ORC 121.22

2nd District Court of Appeals eclipses the sunshine laws

There will be no sunshine in Dayton. Apparently, the Second District Court of Appeals still believes that it is the responsibility of those locked out of public meetings to prove that “deliberations took place” in a meeting they weren’t allowed to attend, observe, record. This is the polar opposite of what everything that is explained Read More

The Open Meetings Acts for dummies at Wright State (and elsewhere)

If there are two primary jobs of a university board of trustees, it is to hire and evaluate the President of a University and to keep track of the money. It would seem the WSU board of trustees can’t figure out where the money went and who to blame or praise. Maybe it’s because this Read More

Judges rule, Superintendents lie on the stand. Chaos as usual for DPS

Judge Richard Skelton issued his ruling around 1:30 today. I was on an airplane headed back to Cincinnati from a quick trip to Tampa. I went live on Facebook from  the airport, and then spent the trip back to Dayton talking the case over with friends who know mire than me, and calling the Ohio Read More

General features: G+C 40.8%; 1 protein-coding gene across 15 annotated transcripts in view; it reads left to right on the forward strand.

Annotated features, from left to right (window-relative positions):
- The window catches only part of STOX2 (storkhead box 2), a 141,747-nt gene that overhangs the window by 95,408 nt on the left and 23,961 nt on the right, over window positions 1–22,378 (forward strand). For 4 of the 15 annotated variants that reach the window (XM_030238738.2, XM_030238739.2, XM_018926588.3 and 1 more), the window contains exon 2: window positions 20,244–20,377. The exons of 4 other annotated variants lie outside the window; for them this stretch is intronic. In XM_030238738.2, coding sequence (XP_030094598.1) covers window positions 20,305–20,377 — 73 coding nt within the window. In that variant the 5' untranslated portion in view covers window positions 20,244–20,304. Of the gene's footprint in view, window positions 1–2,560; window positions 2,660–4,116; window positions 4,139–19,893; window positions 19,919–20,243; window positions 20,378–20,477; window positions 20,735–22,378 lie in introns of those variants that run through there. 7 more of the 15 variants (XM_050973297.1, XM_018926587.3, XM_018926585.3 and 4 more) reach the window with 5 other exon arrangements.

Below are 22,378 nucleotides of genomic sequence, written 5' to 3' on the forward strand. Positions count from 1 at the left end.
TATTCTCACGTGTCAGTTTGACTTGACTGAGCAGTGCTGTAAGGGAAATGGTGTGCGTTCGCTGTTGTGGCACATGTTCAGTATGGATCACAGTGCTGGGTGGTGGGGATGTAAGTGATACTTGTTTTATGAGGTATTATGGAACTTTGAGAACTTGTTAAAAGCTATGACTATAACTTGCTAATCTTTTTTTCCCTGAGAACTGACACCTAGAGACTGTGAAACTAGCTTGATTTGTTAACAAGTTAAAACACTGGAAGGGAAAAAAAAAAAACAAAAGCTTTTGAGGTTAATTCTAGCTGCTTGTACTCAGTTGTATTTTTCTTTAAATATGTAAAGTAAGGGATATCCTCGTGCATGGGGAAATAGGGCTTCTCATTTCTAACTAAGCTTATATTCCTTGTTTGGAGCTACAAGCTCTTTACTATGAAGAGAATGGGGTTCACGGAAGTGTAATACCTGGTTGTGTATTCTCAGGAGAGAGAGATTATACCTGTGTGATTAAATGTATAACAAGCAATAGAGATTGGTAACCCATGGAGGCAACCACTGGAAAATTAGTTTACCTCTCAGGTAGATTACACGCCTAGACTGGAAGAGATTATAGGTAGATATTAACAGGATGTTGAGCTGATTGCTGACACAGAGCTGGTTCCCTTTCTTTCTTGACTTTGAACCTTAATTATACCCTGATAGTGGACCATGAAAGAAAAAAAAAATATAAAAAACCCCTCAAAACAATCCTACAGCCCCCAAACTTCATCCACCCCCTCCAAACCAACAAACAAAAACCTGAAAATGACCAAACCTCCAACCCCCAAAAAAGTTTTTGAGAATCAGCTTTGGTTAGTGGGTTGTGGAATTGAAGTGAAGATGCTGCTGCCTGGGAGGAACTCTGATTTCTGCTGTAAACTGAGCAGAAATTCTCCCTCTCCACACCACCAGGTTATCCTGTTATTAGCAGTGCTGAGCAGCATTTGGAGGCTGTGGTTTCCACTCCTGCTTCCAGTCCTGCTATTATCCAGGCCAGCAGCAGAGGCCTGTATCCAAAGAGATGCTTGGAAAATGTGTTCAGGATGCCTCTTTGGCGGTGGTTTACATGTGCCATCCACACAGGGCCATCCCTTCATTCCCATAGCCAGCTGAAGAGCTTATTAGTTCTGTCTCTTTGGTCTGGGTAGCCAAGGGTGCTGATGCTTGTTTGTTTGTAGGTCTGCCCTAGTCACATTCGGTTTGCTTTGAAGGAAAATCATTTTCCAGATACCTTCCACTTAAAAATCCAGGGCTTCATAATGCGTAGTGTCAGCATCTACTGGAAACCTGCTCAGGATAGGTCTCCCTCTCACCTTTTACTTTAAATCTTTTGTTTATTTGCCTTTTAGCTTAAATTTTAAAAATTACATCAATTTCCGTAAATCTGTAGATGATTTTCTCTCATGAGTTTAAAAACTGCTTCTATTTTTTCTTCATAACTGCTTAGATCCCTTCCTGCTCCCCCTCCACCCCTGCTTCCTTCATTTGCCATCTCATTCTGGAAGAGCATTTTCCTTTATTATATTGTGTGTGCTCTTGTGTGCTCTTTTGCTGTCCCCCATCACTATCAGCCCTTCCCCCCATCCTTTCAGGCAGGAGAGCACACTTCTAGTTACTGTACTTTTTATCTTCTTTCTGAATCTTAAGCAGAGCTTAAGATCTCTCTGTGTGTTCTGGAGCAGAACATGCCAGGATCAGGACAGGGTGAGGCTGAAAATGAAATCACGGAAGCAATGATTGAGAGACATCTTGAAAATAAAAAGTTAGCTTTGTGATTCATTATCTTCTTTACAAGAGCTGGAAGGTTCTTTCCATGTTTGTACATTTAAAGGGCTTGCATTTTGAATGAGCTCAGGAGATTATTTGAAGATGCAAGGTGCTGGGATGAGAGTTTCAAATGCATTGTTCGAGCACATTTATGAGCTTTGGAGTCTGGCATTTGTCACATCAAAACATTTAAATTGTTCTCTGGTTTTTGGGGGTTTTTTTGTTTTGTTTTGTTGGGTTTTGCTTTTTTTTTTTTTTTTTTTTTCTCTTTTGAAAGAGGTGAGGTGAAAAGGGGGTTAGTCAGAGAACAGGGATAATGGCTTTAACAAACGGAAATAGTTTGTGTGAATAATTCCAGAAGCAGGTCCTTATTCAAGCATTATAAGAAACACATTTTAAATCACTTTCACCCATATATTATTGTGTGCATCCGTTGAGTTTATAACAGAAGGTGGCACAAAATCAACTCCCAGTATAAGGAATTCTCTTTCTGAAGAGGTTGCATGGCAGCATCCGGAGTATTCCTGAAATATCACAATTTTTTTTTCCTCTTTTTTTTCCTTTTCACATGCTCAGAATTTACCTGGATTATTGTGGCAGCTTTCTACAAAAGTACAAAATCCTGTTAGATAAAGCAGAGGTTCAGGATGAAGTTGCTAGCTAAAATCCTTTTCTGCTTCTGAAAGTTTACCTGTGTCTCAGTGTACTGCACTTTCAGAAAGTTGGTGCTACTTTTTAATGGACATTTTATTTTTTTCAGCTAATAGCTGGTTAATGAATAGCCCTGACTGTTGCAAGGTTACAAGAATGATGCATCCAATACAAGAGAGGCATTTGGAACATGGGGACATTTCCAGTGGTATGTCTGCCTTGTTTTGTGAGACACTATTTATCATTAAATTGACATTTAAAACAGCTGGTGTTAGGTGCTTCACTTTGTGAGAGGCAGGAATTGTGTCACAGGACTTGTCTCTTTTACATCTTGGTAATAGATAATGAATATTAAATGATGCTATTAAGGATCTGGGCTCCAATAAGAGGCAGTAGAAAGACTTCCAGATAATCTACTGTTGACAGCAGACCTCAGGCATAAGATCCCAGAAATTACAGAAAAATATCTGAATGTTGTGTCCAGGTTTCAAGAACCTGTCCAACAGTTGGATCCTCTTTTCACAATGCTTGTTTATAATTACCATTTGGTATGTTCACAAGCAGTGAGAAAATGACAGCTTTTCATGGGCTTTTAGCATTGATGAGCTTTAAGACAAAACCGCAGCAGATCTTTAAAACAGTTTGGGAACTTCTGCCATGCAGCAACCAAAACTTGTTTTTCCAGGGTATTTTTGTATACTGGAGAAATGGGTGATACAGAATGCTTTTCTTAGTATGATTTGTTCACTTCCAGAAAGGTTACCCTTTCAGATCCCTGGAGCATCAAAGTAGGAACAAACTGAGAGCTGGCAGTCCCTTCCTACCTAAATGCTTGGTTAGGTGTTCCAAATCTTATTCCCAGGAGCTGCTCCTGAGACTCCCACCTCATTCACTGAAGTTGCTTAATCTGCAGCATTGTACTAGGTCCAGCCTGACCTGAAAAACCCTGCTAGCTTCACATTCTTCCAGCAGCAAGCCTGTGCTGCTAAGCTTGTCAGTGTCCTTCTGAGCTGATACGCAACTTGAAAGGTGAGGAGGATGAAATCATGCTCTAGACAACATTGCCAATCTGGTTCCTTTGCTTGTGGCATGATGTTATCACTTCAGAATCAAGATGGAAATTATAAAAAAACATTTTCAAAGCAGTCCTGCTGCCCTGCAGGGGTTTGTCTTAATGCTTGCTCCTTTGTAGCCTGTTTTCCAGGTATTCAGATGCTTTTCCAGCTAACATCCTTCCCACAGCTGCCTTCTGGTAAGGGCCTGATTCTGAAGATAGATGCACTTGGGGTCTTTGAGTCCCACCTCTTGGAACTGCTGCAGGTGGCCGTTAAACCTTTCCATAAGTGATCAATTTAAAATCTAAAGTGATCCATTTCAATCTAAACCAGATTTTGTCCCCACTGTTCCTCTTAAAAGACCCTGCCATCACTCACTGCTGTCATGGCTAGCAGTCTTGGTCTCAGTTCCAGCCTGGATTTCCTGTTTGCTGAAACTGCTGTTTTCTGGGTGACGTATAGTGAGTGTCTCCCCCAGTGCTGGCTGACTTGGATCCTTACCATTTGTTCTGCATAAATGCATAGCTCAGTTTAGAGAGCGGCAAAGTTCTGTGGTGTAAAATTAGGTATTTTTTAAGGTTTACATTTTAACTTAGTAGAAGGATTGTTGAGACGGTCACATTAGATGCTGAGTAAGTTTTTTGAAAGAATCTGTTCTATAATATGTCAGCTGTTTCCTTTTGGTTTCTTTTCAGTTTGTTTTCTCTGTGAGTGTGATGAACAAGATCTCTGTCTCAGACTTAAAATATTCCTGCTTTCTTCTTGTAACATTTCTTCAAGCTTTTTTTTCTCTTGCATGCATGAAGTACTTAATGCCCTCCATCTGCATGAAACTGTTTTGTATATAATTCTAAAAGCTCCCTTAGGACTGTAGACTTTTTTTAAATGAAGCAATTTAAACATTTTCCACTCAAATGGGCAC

Round 2: Esrati vs DPS and Dayton City Commission

Judge Skelton asked for both sides to file a memo arguing if ORC 121.22 trumped Rule 65, even though he made it clear that he believed it did to start the court arguments. And he asked us to use a pen, not a shovel. To me, the pen is the tool that changes history. Shovels Read More

David vs Goliath: round 1, or what do you call four lawyers installing a light bulb?

The Ohio Sunshine Laws are laws that mean well, but are designed with so many gotcha factors that people have to feel really pissed before they jump through the hoops. Like the first one: Get a lawyer. Pay the lawyer. Then filing fee ($330.50), then show up in court. Watch the government agencies who broke Read More